All types of volunteer groups will join forces over the next couple of weekends to remove and quantify the trash ending up in our waters. Because this is a coordinated effort led by the Ocean Conservancy, each volunteer will be asked to fill out a standard data sheet. This allows event coordinators to track the amount and types of trash that end up on our coasts every year and to make comparisons across the globe and through the years. Ultimately, it informs and focuses the efforts being made to change behaviors that will benefit our natural world.

The top ten list of items found on our beaches during the cleanup should come as no surprise to anyone. The list includes cigarettes, plastic bottles, plastic bags, food wrappers and straws – all single use items that we’ve come to rely on in our society of convenience. With the exception of cigarettes, the global list closely mirrors the list the National Aquarium has been tallying at Fort McHenry over the past 14 years. Of the 600,000+ items collected in this area over the years, more than 95 percent has been plastic or foamed plastic.

These items weren’t born in the ocean or the harbor, they were carelessly discarded on land and delivered to the nearest stream (often via storm sewers). From here, there are carried downstream by the tides and water flow until they end up on a shoreline somewhere.

Plastic debris at Ft. McHenry National Monument and Shrine here in Baltimore. Plastic pollution is seriously hurting the ocean and its inhabitants!

We know, if we want to make a difference, we need to stop the debris at its source – cleaning it up after the fact is not a long-term solution! We need to look at our own behaviors and determine how to eliminate the flow of debris from our homes to our streets to our waterways. We thought that if we focus on the 3Rs (Reduce, Reuse, Recycle) we would be successful.

For many years, the emphasis has been on recycling. In truth, recycling should be our last choice. Our ultimate success will depend upon how well we can assimilate the fourth R into the equation – Refuse. This world does not have unlimited resources and we need to stop acting like it does. We need to be thoughtful in our everyday consumer decisions so that we look beyond the gratification of that warm cup of coffee or cold soda and begin to consider the real-world costs of the decisions we make. The real-world cost of using non-degradable, oil-based, disposable drink ware instead of carrying a reusable coffee mug.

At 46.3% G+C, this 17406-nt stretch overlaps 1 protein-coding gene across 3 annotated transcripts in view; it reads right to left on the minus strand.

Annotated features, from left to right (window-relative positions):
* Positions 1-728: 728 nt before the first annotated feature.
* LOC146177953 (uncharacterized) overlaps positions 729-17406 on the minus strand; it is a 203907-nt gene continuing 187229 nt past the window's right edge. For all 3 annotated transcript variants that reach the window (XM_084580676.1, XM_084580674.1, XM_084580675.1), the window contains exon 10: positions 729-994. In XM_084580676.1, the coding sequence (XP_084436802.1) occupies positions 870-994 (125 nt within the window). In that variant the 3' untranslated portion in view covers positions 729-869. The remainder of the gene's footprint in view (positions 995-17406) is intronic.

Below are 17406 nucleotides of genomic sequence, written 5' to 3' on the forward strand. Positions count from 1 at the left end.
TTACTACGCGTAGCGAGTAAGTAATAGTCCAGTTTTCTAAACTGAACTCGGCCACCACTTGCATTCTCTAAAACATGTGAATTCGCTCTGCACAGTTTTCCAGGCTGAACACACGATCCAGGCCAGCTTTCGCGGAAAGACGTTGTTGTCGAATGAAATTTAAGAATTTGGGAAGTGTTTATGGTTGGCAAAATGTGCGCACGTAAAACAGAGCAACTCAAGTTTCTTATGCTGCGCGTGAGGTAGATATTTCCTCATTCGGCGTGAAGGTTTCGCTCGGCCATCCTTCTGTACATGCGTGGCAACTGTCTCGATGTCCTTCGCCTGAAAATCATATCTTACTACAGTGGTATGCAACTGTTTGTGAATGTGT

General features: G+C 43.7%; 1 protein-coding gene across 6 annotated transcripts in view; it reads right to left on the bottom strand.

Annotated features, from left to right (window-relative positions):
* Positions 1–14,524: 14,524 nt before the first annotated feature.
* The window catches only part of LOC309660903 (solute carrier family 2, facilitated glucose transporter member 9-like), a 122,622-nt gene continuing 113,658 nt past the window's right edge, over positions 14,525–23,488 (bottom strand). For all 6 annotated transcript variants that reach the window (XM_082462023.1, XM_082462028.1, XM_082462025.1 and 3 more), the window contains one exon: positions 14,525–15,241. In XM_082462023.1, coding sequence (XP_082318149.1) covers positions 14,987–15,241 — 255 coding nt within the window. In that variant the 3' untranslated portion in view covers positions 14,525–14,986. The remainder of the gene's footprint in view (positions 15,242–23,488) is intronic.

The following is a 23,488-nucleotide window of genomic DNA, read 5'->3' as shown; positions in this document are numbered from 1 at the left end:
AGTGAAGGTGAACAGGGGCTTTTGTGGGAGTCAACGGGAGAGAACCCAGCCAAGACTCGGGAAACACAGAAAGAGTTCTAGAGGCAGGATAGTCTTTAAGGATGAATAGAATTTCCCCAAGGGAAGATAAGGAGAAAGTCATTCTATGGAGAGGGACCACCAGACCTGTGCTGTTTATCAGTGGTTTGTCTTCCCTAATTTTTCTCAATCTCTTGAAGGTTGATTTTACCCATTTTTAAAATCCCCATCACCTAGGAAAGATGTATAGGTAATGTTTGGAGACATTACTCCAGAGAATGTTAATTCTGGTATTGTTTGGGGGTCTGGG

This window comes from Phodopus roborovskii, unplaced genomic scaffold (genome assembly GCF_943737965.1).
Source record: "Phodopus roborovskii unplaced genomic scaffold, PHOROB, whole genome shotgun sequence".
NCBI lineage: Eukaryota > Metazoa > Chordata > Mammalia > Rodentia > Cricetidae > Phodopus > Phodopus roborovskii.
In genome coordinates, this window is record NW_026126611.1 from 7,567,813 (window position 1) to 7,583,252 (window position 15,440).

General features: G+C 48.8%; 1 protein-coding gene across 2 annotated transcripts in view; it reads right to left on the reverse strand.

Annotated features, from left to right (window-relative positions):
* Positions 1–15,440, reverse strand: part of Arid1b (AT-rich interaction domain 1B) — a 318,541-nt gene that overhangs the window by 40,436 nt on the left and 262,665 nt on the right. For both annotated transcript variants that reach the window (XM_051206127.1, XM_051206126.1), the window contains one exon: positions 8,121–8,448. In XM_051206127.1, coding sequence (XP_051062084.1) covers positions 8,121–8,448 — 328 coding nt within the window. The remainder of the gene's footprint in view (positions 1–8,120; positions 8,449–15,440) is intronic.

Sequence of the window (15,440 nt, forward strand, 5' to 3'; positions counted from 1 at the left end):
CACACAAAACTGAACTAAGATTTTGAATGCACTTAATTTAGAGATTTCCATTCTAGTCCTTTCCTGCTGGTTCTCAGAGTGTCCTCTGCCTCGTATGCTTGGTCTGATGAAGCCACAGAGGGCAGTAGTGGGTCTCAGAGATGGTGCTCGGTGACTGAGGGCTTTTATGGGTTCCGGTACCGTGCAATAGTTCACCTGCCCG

In the mean time, while we are figuring out how to turn our consumer society on it’s ear, we have a big mess to clean up. In my job, I get to see much of the Chesapeake Bay. I get to travel to it’s islands and remote wetland habitats and enjoy all of the benefits our natural world has to offer. In all of those travels, I have never seen a shoreline unmarred by the sight of trash. It’s everywhere. Baltimore and the more populated areas of the watershed are admittedly more affected by debris, but there is no place that is immune. If we want to truly champion a healthy Chesapeake (healthy for humans and animals alike), we need a trash-free environment. It is possible and we can start today.

If you haven’t already, register to join us at our October 5th Fort McHenry event in Baltimore or find another International Coastal Cleanup event near you!

Blog-Header-LauraBankey

Thoughtful Thursdays: The Chesapeake Conservation Corps

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For the fourth year in a row, the National Aquarium has been chosen as a host site for a Chesapeake Conservation Corps (CCC) volunteer. This program, developed by the Chesapeake Bay Trust, matches young people (volunteers, ages 18-25) with environmental organizations throughout the region; providing leadership and career training experience for the intern and additional program capacity for the host organization. The program provides service-learning opportunities and green job training to its volunteers through hands-on environmental, leadership, and technical training opportunities for a paid, one-year term of service.

As a host organization, the Aquarium benefits by gaining an energetic volunteer whose one year commitment translates into meaningful improvements in program capacity. Because CCC is not designed to replace full-time staff, there is a real opportunity to use the time and talents of the volunteers to expand upon and improve programs already in place. Stephanie Pully, our 2012-2013 volunteer, used additional grant funds from Chesapeake Bay Trust, to enhance our Fort McHenry Wetland field station for educational programs surrounding the theme of BayScaping.

stephanie pully

Funds from CBT’s mini grant program for CCC volunteers made it possible to improve the native gardens at our field station and install different educational amenities. In addition to the installation of native plants, plant ID markers, a butterfly box and watering stations, Stephanie also lead the effort to install an outdoor white board next to the rain garden to help use the gardens as an educational station for students on field trips.